It’s an important game for the Bruce Arians era, well at least the first part of his story, as this game will basically seal the fate of the Arizona Cardinals with a loss.
You see, as was tweeted to me by a good fan, there is only a 16% chance the Cardinals make the playoffs if they lose in Tampa today, in other words, start following the best players at the biggest needs for the Cardinals 2014 draft.
While that may seem a bit overkill as only one-fourth of the season will be over with, but the numbers don’t lean in the Cardinals favor, especially with the division the Cardinals call their own.
That means the offense needs to find a way to get on track, and the defense needs to continue to make plays, and get the offense in good position, something they did numerous times throughout the first three games.
How does that look?
The Jets don’t run an offense like the Cardinals, but they have some plays that end up looking similar in the end to a lot of the Arians "Flood" passing attack.
In this 12 personnel the Jets will clear out the field by running the pair of receivers deep and dragging, notice that they only have four receivers in the route, leaving six blockers in to stop the pass rush.
This is a 16 yard route and ends up being a 24 yard gain for the Bucs.
While this isn’t necessarily deep, this is the type of routes that the Cardinals will be able to get open against the Bucs defense when they drop into zone coverage, especially with someone like Larry Fitzgerald and Andre Roberts dragging across the middle of that zone coverage.
The Saints are driving down the field for a game winning field goal, flooding the field again, and they hit Colston on the deep post, an actual "deep" route of 20+ yards and gain 31 yards on the play.
The Bucs play man with a free safety deep, and Colston is able to get inside leverage on his defender. Michael Floyd and Larry Fitzgerald are similar in stature to Colston and both can win inside deep against man coverage.
If the Bucs continue to keep Darrelle Revis on only one side, and do not have him shadow Fitzgerald all over the field, there will be multiple opportunities for the Cardinals to take shots down the field… If the offensive line can hold up.
Stop the run
The Bucs boast maybe the best offensive line in the NFL, and it has shown in their pass protection, but the key to this game will be stopping the Bucs running game as they unleash rookie Mike Glennon at quarterback.
The key to the Bucs running game is keeping the cutback lanes closed, meaning the Cardinals need to stay in their lanes and keep Doug Martin bottled up.
The Cardinals run defense has been one of the best in the league, only giving up 3.2 yards per carry this year, however they have faced the 31st, 28th and 24th ranked rushing offenses, so this week will be their biggest test to date, even though the Bucs are ranked only as the 16th best rushing offense in the league coming into the game.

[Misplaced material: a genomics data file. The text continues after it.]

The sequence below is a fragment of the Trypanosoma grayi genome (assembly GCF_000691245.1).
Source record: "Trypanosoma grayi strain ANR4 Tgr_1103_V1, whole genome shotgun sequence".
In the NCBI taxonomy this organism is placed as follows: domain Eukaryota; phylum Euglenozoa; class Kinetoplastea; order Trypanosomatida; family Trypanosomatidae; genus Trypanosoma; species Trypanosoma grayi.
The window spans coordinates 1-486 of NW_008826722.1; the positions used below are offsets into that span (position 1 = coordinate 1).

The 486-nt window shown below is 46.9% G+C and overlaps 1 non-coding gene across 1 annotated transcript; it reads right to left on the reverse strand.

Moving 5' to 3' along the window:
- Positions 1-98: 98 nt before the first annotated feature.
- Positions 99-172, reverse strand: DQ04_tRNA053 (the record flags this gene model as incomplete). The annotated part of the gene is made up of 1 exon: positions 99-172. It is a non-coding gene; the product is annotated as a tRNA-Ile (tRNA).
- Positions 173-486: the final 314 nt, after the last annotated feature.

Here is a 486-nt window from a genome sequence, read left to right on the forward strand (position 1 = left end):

Martin’s ability to change direction, run with power, and break long runs is something that the Cardinals haven’t faced yet this season.
They’ll likely lean even heavier on him in this game as they look to keep Glennon clean and in position for easy, short plays before looking to go deep.
Confuse Glennon in the secondary
The Cardinals possess one of the worst pass rushing defenses in the entire NFL, and the Bucs boast the best offensive line in pass protection, a match up not overly becoming of success.
The key to keeping Glennon confused is easier by making him move off his spot, but the likelihood of that happening without bringing blitzers from different angles and thus opening up passing lanes, is small.
Glennon is a slow, methodical, quarterback who isn’t always quick at diagnosing his reads and pulling the trigger.
When he does make reads quickly, he still has a slow wind up that tips his hand to what he will be doing, and despite having a big arm vertically, he doesn’t possess a live arm with the ability to put a lot of heat on his throws.
Glennon’s combination of slow mechanics and the Bucs reliance on an Arians like vertical attacking offense will allow the defense to make plays in the secondary, and by disguising coverages, rolling safeties late, and dropping multiple guys, at least six should be in coverage on every play, it will allow more players to break on that slow developing routes and the slower developing Glennon throws coming out.
If the Cardinals are able to do this it could lead to coverage pressures, hits and sacks, or the opportunity to make a play on balls delivered late or lacking the necessary zip to get to its target.
In the end the game comes down to whether or not the Cardinals run defense is truly one of the elites in the league, and if they can cause confusion for Glennon and the Bucs passing attack when on defense and finding a way to hold up at the point of attack to get the passing game going.
Last week the Cardinals didn’t want to exchange blows with the Saints because that plays into what they want to do.
Well this week, the Cardinals do not want to play a field possession, lean on the running game and defense and look to make enough plays on offense to win type game.
No the Cardinals need to open it up and get points on the board against a very good Bucs defense and force Mike Glennon to make a lot of throws.
Can the offense get going? Only if the offensive line allows them too.
Bucs 14 Cardinals 13